To my Readers,
It is important to note, there is often a misconception regarding meditation and those who meditate. Very often, individuals assume those who meditate are void of rain in their lives and everyday is filled with sunshine. Everyday is not filled with sunshine. However, on the days when the rain decides to fall, meditation provides an umbrella to help you maneuver through the rain and rainboots for the puddles you happen to step into. You may still get wet, but you will have the help you need with drying off.
Recently, I have been diligently working through some suppressed emotions I learned were a result of several forms of grief; cumulative, delayed, and unresolved, mostly due to the numerous losses I wrote about in a previous article. The overwhelming emotions I was experiencing were difficult to put into words other than, I felt as though I had cinder blocks attached to my heart, a heaviness, if you will.
There have been times when I have heard mention of individuals stating after he or she had released an overwhelming amount of emotions, the feeling of weight or a ton of bricks being lifted from their shoulders.
After one suffers a brain injury, if he or she are fortunate to survive it, it comes along with numerous complications, some more severe than others. For myself, I have had to relearn many facets of my life that were likely taken for granted prior to my brain injury; public speaking, the ability to articulate my words or phrases effectively and efficiently were some of those issues. Oftentimes, I elected not to speak because I did not know if the correct sounds or words would be uttered, or if I would stutter when I spoke. There were times when I had difficulty with word association, such as referring to a horse as a dog or a refrigerator door, a car door. This is very common with frontal-lobe injuries.
With a normal brain, we often hear the words prior to them exiting our mouths; this was not the case for me. Sometimes I would hear the correct word and speak an incorrect word. In addition to speaking, to this day, in most cases, I continue to experience difficulty with organizational skills, and executive functionality, decision making. Along with those issues come issues with short and/or long-term loss of memory or suppressed emotions and memory that often begins to re-emerge as the brain begins to heal. The brain behaves as a computer and restores files from their conception up to the current moment. Often, the files being rebooted, come along with emotions attached to them, some good, some not so good.
While attending a telephonic appointment with my NeuroPsycologist, I expressed to him about the heaviness I felt and the strong desire for me to scream to the top of my lungs, wishing I could find a wooded area where I could let it all out and not expect someone to call the authorities to see about me. During our conversation, I remarked how I at some point recalled seeing individuals on television who would scream to the top of their lungs and they would somehow feel better, and the heaviness would disappear.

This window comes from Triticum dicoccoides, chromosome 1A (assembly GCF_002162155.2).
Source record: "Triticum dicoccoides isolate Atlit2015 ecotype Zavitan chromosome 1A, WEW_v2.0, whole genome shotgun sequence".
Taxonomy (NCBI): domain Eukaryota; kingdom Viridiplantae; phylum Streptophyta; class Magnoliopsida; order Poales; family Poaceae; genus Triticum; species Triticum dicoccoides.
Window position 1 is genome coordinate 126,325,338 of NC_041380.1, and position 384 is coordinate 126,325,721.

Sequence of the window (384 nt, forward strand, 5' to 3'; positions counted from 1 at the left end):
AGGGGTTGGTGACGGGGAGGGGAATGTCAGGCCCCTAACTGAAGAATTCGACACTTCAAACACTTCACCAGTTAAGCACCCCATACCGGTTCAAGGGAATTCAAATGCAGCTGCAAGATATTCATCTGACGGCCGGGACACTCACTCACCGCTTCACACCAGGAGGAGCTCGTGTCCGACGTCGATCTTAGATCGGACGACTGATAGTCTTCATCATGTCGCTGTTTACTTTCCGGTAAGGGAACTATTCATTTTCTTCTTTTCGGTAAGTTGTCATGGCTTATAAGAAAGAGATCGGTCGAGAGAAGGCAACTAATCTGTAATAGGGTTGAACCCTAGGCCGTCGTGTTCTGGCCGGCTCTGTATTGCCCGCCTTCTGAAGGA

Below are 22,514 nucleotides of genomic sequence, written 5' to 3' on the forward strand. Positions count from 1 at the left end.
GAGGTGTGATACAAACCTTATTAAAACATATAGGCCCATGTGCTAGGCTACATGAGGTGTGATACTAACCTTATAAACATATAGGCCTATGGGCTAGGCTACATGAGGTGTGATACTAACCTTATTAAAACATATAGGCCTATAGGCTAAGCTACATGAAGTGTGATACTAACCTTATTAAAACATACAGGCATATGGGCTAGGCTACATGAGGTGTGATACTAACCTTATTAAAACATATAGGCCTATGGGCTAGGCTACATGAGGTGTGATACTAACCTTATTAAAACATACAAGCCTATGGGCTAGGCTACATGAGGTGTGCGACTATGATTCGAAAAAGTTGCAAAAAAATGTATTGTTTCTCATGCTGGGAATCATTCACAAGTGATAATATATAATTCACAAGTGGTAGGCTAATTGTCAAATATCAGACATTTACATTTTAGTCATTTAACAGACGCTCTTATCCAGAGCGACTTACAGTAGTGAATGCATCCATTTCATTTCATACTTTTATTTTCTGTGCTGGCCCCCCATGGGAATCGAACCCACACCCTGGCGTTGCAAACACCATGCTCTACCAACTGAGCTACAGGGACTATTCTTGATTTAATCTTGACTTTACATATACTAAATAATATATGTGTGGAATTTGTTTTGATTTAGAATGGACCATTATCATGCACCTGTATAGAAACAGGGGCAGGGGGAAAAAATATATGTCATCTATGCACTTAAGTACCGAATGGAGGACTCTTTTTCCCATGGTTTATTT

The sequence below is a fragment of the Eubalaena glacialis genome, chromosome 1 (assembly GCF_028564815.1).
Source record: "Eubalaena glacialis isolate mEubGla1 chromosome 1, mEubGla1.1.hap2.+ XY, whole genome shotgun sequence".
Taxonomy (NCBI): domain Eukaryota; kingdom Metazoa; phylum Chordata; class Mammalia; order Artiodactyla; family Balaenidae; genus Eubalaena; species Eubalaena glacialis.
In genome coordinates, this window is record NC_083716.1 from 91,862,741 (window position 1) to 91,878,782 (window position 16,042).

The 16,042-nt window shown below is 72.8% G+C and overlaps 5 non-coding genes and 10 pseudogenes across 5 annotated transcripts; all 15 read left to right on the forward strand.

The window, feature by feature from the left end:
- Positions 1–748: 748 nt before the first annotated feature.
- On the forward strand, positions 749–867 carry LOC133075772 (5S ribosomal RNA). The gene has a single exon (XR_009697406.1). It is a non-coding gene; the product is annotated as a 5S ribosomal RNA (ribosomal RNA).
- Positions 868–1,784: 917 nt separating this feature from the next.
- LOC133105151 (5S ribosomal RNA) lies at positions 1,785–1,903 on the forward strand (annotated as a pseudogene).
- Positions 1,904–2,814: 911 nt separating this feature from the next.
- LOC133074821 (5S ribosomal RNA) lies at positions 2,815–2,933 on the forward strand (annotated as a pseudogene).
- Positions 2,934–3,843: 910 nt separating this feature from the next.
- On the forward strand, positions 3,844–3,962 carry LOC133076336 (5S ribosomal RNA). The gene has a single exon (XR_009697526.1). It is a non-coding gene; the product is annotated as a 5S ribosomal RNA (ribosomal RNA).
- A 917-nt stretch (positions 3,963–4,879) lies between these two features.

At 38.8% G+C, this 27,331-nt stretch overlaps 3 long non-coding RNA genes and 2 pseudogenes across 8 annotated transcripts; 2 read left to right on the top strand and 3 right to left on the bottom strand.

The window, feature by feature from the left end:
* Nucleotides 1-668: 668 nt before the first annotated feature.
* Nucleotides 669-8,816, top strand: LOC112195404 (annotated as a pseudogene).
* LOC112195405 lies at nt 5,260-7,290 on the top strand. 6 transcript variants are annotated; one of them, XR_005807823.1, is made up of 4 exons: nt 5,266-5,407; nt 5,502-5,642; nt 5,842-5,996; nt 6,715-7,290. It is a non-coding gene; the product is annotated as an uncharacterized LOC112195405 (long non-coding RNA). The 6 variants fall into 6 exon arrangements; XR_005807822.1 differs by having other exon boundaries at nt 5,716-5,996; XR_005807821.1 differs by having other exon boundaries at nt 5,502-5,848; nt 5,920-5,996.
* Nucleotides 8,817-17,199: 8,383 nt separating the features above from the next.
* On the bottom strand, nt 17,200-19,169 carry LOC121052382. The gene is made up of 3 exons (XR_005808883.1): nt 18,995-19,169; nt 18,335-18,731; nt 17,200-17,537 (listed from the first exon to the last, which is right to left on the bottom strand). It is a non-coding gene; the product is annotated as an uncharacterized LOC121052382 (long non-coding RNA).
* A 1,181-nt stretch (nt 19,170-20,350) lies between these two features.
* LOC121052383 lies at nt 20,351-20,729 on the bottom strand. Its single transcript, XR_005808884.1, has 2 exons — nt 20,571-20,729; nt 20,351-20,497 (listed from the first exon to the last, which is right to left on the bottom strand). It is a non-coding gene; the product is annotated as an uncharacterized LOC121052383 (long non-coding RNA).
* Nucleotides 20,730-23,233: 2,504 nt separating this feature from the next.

Why was this not happening for me? What was I doing wrong? Why was it so difficult to just scream to the top of my lungs?
Only a few days after sharing my desire to scream, with my NeuroPsycologist, the moment had finally arrived. After staying awake into the wee hours of the morning preparing forty-eight, Deviled Eggs by special request and sleeping for a mere three and a half hours, I arose to begin preparing a cake. If you’ll remember in a few blogs back, I began baking pound cakes for the first time in my life, during quarantine. All of the ingredients had been mixed, batter poured into the bundt pan, and placed into the oven to bake. After approximately one hour in the oven, the fragrance of the cake filled the house. Once the cake was removed from the oven, cooled, and the top filled with a homemade cream cheese drizzle, I placed the cake on a cake pan, firmly gripped, and proceeded to walk over to the table to place a lid on my cake. The cake however never reached the table; it immediately fell from my hands and landed on the floor, bottom first. It was then that the scream I had long awaited bursts forth, very forcefully, might I add. The scream felt as if it had traveled from the tips of my toes and out through my mouth.
Almost immediately, the transformation took place. It felt great! I felt great! I also felt lighter. The cinder blocks were no longer attached to my chest, weighing me down. Leaving the cake lying on the floor, I walked away and went to take a seat on my sofa to process what had happened. Seemingly, one would be upset about the cake, the masterpiece, which they had labored over baking. However, I was not upset. In fact, I was relieved. After processing my emotions, I walked over to begin cleaning the mess laid out before me on the floor. As I began to clean, tears poured from my eyes, and I did not hold them back. Instead, I allowed them to flow as freely as they might. It was then that I realized, my experience that morning was not about the cake; it was however about the emotions that had been lying dormant, unable to be released for various reasons. That moment was the most cathartic I had felt in some time, perhaps ever.
So… meditation does work, though it does not always work in the manner we intend for it to work. Find what works best for you, the individual. Everyone’s journey is different. How one chooses to arrive there is completely up to them. The fact that you arrive at your destination, despite the troubles, obstacles, or puddles you may encounter along the way, is the most important.
Stay the course. Stay focused. Just Breathe!
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